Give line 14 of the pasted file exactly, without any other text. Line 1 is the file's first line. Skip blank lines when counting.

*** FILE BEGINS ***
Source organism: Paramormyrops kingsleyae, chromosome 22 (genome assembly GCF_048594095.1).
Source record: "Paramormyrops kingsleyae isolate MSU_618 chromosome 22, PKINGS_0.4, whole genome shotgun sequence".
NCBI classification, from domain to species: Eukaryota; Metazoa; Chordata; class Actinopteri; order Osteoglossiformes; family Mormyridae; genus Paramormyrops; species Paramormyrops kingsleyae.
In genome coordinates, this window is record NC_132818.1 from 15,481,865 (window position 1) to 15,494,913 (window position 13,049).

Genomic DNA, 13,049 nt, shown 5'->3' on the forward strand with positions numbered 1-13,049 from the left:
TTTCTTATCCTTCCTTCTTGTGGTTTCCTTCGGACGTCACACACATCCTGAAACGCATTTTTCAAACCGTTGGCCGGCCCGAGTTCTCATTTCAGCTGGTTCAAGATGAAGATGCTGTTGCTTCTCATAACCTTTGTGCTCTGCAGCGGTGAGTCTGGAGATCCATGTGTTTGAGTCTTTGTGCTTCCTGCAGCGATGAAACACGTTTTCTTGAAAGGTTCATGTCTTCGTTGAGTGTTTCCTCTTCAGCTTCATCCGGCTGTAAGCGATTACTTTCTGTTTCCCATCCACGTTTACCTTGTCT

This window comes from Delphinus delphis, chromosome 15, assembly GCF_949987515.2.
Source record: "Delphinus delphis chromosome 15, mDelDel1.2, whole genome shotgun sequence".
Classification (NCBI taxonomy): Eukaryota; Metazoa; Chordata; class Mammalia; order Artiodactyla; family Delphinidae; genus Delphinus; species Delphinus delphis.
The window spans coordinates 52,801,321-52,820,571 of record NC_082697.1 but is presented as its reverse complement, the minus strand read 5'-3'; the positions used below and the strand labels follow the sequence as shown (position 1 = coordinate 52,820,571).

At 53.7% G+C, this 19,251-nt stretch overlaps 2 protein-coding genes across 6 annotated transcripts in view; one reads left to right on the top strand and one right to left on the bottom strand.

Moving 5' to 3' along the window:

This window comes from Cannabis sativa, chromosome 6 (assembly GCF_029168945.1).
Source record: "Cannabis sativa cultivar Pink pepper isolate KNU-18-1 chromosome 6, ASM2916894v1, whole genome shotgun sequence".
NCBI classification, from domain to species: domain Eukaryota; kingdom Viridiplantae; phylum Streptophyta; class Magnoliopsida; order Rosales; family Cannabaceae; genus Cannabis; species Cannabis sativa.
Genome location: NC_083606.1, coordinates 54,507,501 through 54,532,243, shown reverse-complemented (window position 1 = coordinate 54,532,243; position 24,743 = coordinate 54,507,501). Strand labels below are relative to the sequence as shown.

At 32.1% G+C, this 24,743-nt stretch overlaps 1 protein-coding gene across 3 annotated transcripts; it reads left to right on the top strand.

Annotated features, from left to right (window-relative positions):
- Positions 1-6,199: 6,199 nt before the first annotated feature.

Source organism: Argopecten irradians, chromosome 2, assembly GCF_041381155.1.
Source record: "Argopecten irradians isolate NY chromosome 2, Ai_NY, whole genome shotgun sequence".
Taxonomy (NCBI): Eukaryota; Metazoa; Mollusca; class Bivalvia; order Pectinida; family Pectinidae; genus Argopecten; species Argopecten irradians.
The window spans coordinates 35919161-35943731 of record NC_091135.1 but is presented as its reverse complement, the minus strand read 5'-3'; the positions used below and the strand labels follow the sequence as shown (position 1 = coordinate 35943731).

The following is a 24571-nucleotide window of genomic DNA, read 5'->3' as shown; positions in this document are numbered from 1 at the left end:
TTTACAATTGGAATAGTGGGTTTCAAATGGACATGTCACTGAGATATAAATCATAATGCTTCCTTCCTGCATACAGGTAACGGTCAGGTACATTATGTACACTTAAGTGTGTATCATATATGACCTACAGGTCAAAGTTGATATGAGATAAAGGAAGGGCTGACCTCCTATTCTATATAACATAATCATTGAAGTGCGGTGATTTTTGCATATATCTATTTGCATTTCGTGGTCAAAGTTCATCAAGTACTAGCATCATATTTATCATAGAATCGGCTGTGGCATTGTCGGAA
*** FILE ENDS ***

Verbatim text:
Source record: "Cannabis sativa cultivar Pink pepper isolate KNU-18-1 chromosome 6, ASM2916894v1, whole genome shotgun sequence".